Israel XIII: Last Day in Israel

To catch you up to speed, check out these earlier posts about my trip:
Israel I: Modern Tel Aviv
Israel II: Jaffa (the Old City)
Israel III: Modern Art and Bauhaus Architecture
Israel IV: Caesarea and Haifa
Israel V: Acre (Akko)
Israel VI: The Sea of Galilee
Israel VII: Golan Heights
Israel VIII: Nazareth
Israel IX: Masada and the Dead Sea
Israel X: Old City Jerusalem at Night
Israel XI: Old City Jerusalem Daytime Part 1
Israel XII: Old City During the Day Part 2

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After 12 posts, we’ve finally caught up with my last day in Israel, which also happens to be Thanksgiving. We woke up in Jerusalem and spent the day there before cabbing it to Tel Aviv for a Thanksgiving feast at Orna and Elle on Shenkin St. with our friends Brian and Andy. Jerusalem is about 45 min to an hour from Tel Aviv, of course we left in the late afternoon traffic and it took us 2 hours. But we made it and had a lovely night with good friends. But let me step back and tell you how I decided to spend my last 5 hours in Jerusalem.

My uncle had a work meeting, my sister decided to take a day tour to Bethlehem, and I was free to see whatever I wanted to see. I decided to stay in Jerusalem and cross more items off my to-see list. At this point I’d seen so many sites from other religions, but not many from my own upbringing. Here’s a map of how I spent my day:

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I got all packed up and then walked from our hotel into the Jaffa Gate of the old city. I just love these pathways.

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I walked through the old city and excited through the Damascus Gate.

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The above photo is from the outside of the Old City looking at the Damascus Gate.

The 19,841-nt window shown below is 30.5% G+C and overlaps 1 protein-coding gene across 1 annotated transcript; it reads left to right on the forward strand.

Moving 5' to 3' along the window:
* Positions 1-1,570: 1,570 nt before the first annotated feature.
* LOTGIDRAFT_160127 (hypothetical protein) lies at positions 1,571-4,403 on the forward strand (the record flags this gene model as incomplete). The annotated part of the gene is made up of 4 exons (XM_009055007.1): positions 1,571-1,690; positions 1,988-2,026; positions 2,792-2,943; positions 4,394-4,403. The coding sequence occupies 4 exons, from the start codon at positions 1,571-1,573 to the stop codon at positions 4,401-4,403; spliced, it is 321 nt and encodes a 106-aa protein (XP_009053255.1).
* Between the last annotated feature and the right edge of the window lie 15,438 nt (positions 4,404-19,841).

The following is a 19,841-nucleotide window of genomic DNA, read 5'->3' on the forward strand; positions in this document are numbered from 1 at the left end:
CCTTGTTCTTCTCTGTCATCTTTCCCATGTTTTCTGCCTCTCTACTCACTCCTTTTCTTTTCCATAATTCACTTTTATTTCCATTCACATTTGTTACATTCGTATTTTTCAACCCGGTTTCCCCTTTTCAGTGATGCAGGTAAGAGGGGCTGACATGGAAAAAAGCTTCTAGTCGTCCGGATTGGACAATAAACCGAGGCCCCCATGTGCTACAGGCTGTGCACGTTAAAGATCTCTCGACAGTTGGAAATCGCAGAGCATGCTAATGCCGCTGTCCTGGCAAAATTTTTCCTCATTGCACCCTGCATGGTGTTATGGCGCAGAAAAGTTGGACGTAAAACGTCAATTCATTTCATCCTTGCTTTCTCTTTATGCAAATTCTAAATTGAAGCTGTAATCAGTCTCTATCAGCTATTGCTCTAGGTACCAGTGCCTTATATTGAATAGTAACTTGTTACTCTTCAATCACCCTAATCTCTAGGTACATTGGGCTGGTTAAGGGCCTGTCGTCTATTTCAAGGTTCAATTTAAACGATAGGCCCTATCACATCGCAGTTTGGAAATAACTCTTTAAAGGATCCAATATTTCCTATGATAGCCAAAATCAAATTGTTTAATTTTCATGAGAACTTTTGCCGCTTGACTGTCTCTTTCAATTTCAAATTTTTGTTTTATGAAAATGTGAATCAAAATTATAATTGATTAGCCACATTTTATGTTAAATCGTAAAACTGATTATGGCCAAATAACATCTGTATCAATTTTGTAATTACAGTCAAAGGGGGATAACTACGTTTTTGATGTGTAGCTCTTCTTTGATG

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Just outside and north of the Old City is the Garden Tomb. At Sunday school as a kid, this is where we were told that Jesus was buried and then resurrected.

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This is a small lovely site. It was so peaceful considering beyond the walls is a bustling city. Everything about this site is donation based. Even using their audio walking tour guide was free. Everyone working here was so nice and considerate. The whole vibe of this place was so different from all the other religious sites that I had seen. No one was kissing where Jesus touched. No one was selling religious trinkets. It was just such a lovely peaceful place.

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These above markings are what help indicate that this is the site of the tomb described in the bible. The only bummer is that on the other side of this fence is a bus depot, so it’s smokey and loud at this edge. It’s quite a juxtaposition to be looking at these Biblical markings from Jesus time with buses pulling in and out right below it.

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This is the tomb where Jesus body was placed and then gone the next morning.

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Since I was the only one at this portion of the garden (there were tour groups spread around the different garden stations), I couldn’t tell if it was okay if I went into the tomb. So I tippy-toed in hoping not to get yelled at.

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It was so interesting being inside the tomb. Wow.

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I went back into the Old City and cut through the Muslim Quarter to the Lion’s Gate.

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It’s hard to tell that the Lion’s Gate exit is a steep decline.

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This is the land on the east side of the Old City.